The head of the UN nuclear watchdog is expected to visit Iran later this week as the country is preparing to drastically scale back its cooperation with the international body, including banning short-notice inspections.
The upcoming visit of the International Atomic Energy Agency’s (IAEA) director general, Rafael Grossi, was announced Wednesday by Iran’s envoy to the watchdog, Kazem Gharibabadi.
“IAEA DG travels to Tehran on Saturday for technical discussions with the Atomic Energy Organization (of Iran) on how to continue cooperation in the light of new arrangements and development,” Gharibabadi wrote on Twitter, without providing any further detail.
The snap visit comes after Tehran confirmed its plans to drastically scale back its cooperation with the IAEA under the crumbling 2015 nuclear deal, officially known as the Joint Comprehensive Plan of Action (JCPOA).
Iran said it would stop implementation of the so-called Additional Protocol, which grants the IAEA powers to perform short-notice inspections at locations linked to the Iranian nuclear program. The transparency measure enabled the watchdogs’ experts to check such facilities without the need to declare their visits beforehand.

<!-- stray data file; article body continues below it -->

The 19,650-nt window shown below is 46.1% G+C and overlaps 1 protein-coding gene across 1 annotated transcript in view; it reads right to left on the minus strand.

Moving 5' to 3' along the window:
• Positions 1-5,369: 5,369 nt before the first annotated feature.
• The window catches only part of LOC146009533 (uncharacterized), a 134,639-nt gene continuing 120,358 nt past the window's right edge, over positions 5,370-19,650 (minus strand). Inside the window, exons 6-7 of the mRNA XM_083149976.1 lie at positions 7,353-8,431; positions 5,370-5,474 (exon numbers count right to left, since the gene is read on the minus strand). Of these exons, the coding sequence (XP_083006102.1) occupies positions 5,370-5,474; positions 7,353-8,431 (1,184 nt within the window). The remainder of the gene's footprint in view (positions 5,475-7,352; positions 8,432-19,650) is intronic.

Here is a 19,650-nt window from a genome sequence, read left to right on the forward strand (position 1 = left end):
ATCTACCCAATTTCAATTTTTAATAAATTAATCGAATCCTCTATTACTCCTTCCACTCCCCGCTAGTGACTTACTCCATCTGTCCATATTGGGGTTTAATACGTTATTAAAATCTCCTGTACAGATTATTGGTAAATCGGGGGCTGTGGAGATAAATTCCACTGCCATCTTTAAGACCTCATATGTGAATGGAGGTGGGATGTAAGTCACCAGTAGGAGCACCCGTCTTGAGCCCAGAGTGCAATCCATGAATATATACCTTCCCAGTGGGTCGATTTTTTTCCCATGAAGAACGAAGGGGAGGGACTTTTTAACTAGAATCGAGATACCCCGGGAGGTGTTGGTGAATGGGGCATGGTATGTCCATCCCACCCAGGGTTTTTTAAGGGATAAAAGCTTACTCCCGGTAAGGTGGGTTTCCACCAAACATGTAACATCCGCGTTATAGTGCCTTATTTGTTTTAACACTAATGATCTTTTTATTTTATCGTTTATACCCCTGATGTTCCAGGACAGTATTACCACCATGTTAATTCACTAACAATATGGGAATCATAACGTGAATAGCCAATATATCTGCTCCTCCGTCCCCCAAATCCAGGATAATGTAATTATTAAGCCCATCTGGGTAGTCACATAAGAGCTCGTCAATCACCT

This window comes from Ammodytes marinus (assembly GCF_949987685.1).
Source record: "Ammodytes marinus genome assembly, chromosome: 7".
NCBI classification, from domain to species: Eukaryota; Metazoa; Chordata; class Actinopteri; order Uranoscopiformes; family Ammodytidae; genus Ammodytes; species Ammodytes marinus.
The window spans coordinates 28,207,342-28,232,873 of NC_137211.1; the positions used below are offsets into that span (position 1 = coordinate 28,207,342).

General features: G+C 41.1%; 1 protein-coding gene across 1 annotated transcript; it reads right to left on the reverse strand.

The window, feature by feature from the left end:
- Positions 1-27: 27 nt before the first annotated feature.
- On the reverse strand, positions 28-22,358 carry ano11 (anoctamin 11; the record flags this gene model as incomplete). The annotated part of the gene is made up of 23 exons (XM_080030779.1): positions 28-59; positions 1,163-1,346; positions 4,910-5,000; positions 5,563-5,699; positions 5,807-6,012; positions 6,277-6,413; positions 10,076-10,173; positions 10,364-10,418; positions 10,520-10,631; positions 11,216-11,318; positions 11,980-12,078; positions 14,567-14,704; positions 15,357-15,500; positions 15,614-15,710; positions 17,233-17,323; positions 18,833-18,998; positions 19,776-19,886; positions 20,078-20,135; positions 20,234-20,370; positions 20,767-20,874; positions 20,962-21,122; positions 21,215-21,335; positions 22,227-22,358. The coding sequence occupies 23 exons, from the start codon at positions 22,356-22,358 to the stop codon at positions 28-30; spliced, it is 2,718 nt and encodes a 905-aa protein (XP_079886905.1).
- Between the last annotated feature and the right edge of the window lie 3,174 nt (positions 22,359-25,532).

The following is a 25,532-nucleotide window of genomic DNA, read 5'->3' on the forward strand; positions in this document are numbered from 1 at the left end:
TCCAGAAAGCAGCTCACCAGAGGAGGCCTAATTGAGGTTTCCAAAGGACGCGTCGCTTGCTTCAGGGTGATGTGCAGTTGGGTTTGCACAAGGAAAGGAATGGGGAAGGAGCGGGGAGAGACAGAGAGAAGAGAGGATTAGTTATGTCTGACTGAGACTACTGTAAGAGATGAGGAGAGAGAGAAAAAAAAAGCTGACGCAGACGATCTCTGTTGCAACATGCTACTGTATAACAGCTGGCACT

The new step away from the landmark agreement was decided under an act of Iran’s parliament in December, and comes into force as the country continues to pressure Washington into returning to the deal.
On Wednesday, Iran’s supreme leader Ayatollah Ali Khamenei urged US President Joe Biden to take some real steps to salvage the agreement, stressing that mere “nice words and promises” from Washington were not enough.
“Words are of no use. This time, it will only be about actions. Once we see action from the other side, we too will act,” he said. “Unlike before, this time the Islamic Republic will not be convinced by just words or promises.”
The JCPOA deal was put into jeopardy when the US walked away from it back in 2018. Then-president Donald Trump accused Tehran of somehow violating the “spirit” of the agreement, despite international observers repeatedly confirming Iran’s compliance. Since then, Washington has imposed numerous sanctions on Iranian entities and individuals it claims are linked to the country’s nuclear program. Tehran, in turn, has gradually walked away from its JCPOA obligations, including ramping up uranium-enrichment activities.
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